Birmingham City Council

From Bhamwiki
Jump to navigation Jump to search

The Birmingham City Council is the legislative body for the City of Birmingham. It was formed in April 1963 by the passage of the Mayor-Council Act, which replaced the former Birmingham City Commission. After they are sworn in, council members vote on a council president who assigns members to ten Birmingham City Council Committees. The council president also acts as mayor in the event the current mayor resigns or is forced from office.

The Council was originally composed of nine at-large members. In the first election the four candidates with the most votes won four-year terms, with the rest serving for two years before the next election. Each two years following five seats would come up for election with the top four vote-getters winning four-year terms and the fifth place finisher serving for two years before the next election.

As a result of a lawsuit brought by Russell Yarbrough (Yarbrough et al v. City of Birmingham), the method of electing the City Council was changed by court order to district representation in 1989. The purpose of the suit was to preserve minority (white) political representation in an increasingly African-American city.

Currently, the Birmingham City Council consists of nine members representing nine individual districts and facing elections every four years. Until 2013, City Council elections alternated with mayoral elections, meaning that sitting council members could run for mayor while keeping their council seats.

The council meets in the Council Chambers on the 3rd floor of Birmingham City Hall, facing Linn Park. A slogan above the door quotes William Shakespeare's Coriolanus, "The people are the city." (Act III, Scene i).

Technology improvements contracted from Granicus of San Francisco, California and installed in early 2008 allow a video record of council meetings to be indexed and published on the internet, along with electronically-recorded votes.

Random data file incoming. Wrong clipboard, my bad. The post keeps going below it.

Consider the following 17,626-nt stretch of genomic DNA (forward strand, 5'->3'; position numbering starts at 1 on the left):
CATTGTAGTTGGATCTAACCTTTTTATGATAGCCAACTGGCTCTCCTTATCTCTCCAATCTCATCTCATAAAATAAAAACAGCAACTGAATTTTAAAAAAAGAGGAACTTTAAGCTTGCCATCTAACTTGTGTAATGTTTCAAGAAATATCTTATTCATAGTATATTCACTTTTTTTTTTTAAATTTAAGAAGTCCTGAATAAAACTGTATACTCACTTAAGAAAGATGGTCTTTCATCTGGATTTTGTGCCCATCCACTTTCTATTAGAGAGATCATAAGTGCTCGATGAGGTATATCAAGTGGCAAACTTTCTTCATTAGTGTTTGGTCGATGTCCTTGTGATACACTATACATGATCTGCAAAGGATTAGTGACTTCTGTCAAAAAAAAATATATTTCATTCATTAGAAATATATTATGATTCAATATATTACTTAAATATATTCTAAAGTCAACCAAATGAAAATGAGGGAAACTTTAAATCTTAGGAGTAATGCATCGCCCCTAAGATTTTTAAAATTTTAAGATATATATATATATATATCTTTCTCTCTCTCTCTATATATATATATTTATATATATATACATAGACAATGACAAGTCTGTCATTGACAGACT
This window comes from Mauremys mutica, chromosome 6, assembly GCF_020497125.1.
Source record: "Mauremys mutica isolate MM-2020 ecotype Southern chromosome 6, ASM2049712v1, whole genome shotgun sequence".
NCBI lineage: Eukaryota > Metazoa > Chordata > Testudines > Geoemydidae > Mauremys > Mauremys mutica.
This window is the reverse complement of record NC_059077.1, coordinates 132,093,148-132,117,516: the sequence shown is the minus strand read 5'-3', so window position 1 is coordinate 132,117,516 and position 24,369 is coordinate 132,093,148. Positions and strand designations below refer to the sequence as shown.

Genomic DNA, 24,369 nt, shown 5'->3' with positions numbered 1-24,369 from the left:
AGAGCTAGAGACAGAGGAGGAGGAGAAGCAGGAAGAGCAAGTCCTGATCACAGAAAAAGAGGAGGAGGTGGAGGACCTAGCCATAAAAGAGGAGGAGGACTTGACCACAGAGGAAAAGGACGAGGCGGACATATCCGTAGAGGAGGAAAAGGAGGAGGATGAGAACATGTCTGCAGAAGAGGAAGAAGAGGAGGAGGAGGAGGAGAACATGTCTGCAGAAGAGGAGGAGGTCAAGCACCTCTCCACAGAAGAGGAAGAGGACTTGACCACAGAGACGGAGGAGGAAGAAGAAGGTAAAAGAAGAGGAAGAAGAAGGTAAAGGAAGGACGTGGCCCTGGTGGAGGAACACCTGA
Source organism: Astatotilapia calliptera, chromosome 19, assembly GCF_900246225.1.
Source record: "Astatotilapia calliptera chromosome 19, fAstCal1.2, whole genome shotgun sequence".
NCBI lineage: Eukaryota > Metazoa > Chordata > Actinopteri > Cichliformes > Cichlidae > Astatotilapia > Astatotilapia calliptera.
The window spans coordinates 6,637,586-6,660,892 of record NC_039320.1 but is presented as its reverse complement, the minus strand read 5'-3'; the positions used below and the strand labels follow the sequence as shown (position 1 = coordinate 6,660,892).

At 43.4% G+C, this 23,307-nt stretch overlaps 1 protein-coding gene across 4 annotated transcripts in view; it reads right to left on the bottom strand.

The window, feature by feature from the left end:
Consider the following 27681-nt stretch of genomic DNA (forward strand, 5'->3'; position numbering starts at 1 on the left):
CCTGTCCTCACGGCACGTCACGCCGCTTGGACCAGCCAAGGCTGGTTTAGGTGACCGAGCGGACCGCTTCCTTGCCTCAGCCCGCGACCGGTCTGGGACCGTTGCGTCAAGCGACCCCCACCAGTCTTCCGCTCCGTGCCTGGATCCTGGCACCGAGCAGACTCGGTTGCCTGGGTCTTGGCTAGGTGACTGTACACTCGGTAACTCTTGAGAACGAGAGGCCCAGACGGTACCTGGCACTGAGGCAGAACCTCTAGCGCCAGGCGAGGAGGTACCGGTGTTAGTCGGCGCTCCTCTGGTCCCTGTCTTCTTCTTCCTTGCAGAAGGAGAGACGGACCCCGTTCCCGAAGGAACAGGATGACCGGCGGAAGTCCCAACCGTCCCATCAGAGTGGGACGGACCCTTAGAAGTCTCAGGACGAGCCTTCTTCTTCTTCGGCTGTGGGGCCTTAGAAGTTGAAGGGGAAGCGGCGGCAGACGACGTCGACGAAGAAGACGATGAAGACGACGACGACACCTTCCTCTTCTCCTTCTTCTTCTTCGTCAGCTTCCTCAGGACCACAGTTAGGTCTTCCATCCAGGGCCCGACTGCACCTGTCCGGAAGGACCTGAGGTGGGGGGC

As recently as October 2014 Council compensation was $15,000 per year in salary plus a $10,000 annual allowance for expenses. That month the Council approved a proposal submitted by president Johnathan Austin to increase their expense allowance to $25,000 per year and to increase council salaries by $10,000 beginning in 2017, doubling members' overall compensation. The plan was approved by the committee of the whole then, and passed by a 7-1 vote on August 7, 2015. The council also advertised proposed state legislation that would expand total compensation for council members to $75,000 ($50,000 salary plus a $25,000 expense allowance).

Sate legislator Jabo Waggoner Jr sponsored a bill, crafted by Council member Kim Rafferty that superseded the Council's resolution, setting base compensation for members at the median household income for the city, as calculated by the Alabama Personnel Department every four years. The bill was signed into law by Governor Kay Ivey on May 12, 2017. When the 2017 Council took office in October, their pay was therefore set at $37,000 per year.


The longest-serving members of the Birmingham City Council to date are William Bell (25 years, 1979–2001 and 2005–2008),Valerie Abbott (23 years, 2001–present), Nina Miglionico (22 years, 1963–1985), and David Herring (19 years, 1974–1993).


Members of the Birmingham City Council in 1963: 1st row, (L-R) E. C. Overton, Nina Miglionico, M. Edwin Wiggins, George Seibels. 2nd row, (L-R) Alan Drennen, Tom Woods, Don Hawkins, John Golden. Not pictured: John Bryan